Don’t let that fool you on how Raabe reflects on his career.
“I have no hard feelings at all, I’m a coach, I understand it,” Raabe said. “That’s life.”
Yet instead of bitterness and remorse Raabe is filled with emotions of thankfulness, joy, and gratitude. Through his nine years in professional baseball Raabe got to check a wealth of opportunities off the board that most players only dream of, a list that speaks for itself.
- Played with Paul Molitor when he got his 3,000th hit
- Was on the team when Kirby Puckett played his final baseball game
- Was Derek Jeter’s double play partner in the Arizona Fall League
- Played against (and almost homered over) Michael Jordan
- Was on the 1997 Mariners with Alex Rodriguez, Randy Johnson, and MVP Ken Griffey Jr.
- Played alongside 2020 Hall of Famers Larry Walker and Derek Jeter
After the 1999 season with the Yankees’ AAA affiliate Columbus Clippers, Raabe had a decision to make. The Bronx Bombers had offered Raabe a healthy contract to continue in the organization following the season. Brian had a more important contract on his mind back at home, one that was worth more than money; his daughter Brianna and son Zachary, both young kids.
“I had a son and daughter that were playing sports and were young and I wanted to be around them,” Raabe said. “I decided that I wanted to be a dad and if I had to do it 100 times again I’d do it the same way.”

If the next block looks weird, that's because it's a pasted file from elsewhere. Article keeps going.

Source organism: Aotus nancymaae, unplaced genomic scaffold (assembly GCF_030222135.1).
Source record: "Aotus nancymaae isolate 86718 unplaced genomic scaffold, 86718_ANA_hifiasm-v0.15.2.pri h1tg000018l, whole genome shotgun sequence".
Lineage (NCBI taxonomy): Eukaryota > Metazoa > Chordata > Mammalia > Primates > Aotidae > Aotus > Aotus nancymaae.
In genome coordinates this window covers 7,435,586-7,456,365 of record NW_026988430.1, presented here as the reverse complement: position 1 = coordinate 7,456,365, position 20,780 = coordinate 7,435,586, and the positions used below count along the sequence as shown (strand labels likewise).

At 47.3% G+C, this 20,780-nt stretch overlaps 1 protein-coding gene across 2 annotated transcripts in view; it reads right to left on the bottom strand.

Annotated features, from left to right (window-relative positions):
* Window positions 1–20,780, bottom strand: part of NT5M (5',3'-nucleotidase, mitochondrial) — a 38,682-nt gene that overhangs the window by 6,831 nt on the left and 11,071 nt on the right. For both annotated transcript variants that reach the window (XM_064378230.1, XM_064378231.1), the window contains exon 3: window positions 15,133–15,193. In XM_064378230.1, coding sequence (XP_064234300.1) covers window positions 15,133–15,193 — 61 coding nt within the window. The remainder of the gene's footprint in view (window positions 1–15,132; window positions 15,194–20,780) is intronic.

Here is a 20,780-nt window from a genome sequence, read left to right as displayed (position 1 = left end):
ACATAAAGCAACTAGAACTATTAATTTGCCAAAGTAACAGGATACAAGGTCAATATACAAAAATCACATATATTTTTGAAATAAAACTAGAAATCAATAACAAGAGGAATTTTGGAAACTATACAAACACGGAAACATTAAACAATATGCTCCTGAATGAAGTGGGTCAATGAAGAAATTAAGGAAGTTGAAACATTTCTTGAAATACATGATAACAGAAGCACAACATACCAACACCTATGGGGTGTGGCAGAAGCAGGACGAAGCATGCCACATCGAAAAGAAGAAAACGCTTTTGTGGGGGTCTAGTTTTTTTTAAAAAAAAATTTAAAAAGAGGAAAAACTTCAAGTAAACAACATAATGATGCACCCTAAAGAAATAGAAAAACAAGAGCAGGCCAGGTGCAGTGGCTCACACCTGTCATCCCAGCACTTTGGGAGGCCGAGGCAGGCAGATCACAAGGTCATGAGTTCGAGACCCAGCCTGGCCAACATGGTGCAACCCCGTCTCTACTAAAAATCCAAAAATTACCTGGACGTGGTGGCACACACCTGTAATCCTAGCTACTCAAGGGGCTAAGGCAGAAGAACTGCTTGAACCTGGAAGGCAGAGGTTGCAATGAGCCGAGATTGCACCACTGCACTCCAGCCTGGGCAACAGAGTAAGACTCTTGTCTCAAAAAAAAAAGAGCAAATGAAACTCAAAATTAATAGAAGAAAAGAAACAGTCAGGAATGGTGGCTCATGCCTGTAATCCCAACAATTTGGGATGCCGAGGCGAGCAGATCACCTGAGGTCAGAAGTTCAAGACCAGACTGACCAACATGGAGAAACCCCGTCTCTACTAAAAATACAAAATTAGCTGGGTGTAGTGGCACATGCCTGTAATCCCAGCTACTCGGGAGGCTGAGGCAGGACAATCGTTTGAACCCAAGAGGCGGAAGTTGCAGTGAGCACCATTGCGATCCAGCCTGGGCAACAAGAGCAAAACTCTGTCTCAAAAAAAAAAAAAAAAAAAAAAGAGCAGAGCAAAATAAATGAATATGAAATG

Brian’s decision to leave professional baseball wasn’t easy, but it was far from a goodbye to the sport that had gifted him some of his greatest memories. As his kids began to grow so did Brian’s coaching background, coaching both Zach and Brianna in their respective sports.
Similar to his dad, Zach took a love of America’s Pastime at a young age. As Zach grew in knowledge and skill, Brian helped mentor his son by coaching the game that he loved; something that benefited Brian as a parent and coach.
“ (After professional baseball) I went in a different direction, still in baseball, but coaching youth, then high school and now college baseball. It was well worth it,” Brian said.
Brian Raabe’s son Zach is now the starting second baseman for the Gophers and one of the most talented collegiate players in the country, following in his dad’s footsteps.
Dad Brian is just across the Mississippi, a short drive away from Siebert Field to watch Zach play. In the meantime he’s turned Bethel into a Minnesota Intercollegiate Athletic Conference (MIAC) powerhouse, propelling the Royals to a 2018 MIAC title.
And while Raabe's time in professional baseball is in the rearview mirror, he will never forget the memories that evolved from a childhood dream.
“My goal was to play college baseball at the University of Minnesota and my dream was to get drafted by the Minnesota Twins and that came true,” Raabe said. “I got to play with some great players, the best part to me? It all started in New Ulm, Minnesota.”